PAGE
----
After Years Alone, Female Shark Reproduces on Her Own

Discovery
After Years Alone, Female Shark Reproduces on Her Own PHOTOGRAPH: DaraKero_F | Zebra shark (DaraKero_F/FLICKR) with CC by (2.0, BY)

A zebra shark in Queensland, Australia has made a remarkable record after giving birth without any partner. Leonie the shark (Stegostoma fasciatum) has transformed from sexual to asexual reproduction, which could help save their species’ dwindling population. She gave birth at Townsville’s Reef Aquarium HQ.

Reports from the Brisbane Times showed that Leonie got separated from her mating partner at the aquarium for nine years now. Leo, her former partner, was moved to a separate aquarium in 2013 due to space constraint. But University of Queensland’s Dr Christine Dudgeon suspected that Leonie had stored Leo’s sperm.

Sexual to Asexual Reproduction

Storing of a male’s sperm is a common trait among several species of sharks. But a DNA analysis ran on Leonie’s offspring revealed that they only carry her DNA. This led Dudgeon to suggest that Leonie developed a specialized mechanism not previously known in the science world.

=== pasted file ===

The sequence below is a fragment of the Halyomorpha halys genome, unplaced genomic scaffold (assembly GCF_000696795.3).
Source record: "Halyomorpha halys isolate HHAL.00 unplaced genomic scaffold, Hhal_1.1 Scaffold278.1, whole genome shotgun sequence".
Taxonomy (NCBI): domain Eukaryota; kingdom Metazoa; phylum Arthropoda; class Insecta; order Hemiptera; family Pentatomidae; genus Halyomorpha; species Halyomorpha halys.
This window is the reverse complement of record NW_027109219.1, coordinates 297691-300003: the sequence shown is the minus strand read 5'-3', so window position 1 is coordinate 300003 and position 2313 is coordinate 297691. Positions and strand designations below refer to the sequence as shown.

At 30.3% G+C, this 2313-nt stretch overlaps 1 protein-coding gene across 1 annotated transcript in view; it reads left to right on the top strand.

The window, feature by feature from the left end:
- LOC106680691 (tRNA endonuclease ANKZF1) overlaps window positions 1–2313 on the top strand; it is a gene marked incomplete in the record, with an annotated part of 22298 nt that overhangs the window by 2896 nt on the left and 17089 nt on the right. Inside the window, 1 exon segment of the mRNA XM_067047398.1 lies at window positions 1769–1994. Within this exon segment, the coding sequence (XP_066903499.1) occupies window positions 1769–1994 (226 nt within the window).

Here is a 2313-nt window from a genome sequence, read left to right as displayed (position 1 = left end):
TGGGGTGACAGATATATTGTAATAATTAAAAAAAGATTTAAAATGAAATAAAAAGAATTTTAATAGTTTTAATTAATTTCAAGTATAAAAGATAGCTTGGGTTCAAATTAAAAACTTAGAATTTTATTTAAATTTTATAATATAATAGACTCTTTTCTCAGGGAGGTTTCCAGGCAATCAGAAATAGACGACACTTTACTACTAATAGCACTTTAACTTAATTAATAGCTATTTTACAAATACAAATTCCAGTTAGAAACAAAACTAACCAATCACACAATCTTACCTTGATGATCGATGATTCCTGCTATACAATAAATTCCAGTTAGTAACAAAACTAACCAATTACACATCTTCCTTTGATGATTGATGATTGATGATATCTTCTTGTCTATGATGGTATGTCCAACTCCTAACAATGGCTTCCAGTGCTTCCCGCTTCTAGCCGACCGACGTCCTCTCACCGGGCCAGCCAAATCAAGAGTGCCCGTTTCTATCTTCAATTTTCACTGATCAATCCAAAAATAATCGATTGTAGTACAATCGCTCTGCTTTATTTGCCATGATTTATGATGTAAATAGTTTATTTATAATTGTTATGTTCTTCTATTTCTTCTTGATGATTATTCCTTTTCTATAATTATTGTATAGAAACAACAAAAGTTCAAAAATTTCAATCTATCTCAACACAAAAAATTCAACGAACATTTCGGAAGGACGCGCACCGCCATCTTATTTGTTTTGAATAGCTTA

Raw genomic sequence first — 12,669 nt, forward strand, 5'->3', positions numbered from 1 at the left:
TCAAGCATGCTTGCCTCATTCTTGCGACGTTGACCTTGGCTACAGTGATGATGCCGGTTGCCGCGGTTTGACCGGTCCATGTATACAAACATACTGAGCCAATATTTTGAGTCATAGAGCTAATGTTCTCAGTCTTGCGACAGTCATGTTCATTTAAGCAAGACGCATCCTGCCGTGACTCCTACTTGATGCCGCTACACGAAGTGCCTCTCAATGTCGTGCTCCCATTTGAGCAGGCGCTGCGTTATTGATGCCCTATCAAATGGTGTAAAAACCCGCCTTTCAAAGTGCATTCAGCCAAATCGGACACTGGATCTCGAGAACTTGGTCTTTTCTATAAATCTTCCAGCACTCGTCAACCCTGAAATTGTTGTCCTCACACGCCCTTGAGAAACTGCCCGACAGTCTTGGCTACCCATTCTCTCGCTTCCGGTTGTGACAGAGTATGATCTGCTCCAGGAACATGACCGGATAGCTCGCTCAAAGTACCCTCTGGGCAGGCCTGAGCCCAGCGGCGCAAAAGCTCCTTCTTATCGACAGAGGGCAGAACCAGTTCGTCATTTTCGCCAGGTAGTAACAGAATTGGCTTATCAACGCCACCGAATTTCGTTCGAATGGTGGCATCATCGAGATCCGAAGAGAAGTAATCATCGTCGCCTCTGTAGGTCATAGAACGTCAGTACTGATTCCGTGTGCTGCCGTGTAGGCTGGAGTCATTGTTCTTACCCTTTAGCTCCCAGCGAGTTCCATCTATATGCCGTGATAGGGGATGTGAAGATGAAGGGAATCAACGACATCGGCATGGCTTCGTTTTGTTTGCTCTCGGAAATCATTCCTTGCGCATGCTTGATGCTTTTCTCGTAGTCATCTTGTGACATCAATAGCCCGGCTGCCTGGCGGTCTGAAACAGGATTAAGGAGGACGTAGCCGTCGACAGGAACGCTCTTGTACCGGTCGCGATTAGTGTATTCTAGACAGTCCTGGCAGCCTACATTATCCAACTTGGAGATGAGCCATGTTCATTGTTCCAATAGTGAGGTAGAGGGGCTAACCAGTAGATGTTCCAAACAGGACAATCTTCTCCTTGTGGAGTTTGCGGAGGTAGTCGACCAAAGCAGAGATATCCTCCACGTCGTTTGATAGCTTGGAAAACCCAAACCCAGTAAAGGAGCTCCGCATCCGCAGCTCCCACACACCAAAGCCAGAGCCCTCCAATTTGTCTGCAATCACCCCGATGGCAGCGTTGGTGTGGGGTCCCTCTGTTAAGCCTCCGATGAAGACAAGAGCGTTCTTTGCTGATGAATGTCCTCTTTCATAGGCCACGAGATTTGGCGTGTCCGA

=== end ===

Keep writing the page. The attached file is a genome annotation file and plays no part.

Dudgeon documented his observation and published the results in the journal Nature. She told the Brisbane Times that their examination with Leonie’s pups would always lead to asexual reproduction. Asexual is common among several species of plants, but it is a rare modality among animals, especially mammals.

No Known Explanation…Yet

“This has been documented from this species before, from an animal in an aquarium in Dubai, but…she had been captured from the wild as an asexual animal and placed in an aquarium and started reproducing asexually when she reached maturity,” Dudgeon said.

Although such change is not surprising in nature, what surprises Dudgeon was how quick the change took place. She said one possible factor that may have contributed to the change was the removal of Leo. This, she said, might have pushed Leonie to resort to different methods of procreation just to continue its lineage.

The International Union for the Conservation of Nature and Natural Resources (IUCN) included zebra sharks under its Red List of threatened species. Scientists all over the world are still clueless as to how this phenomenon even occurred. But Dudgeon said the reason could not be as unusual as it appeared now. The problem is how and where to look for the answer.

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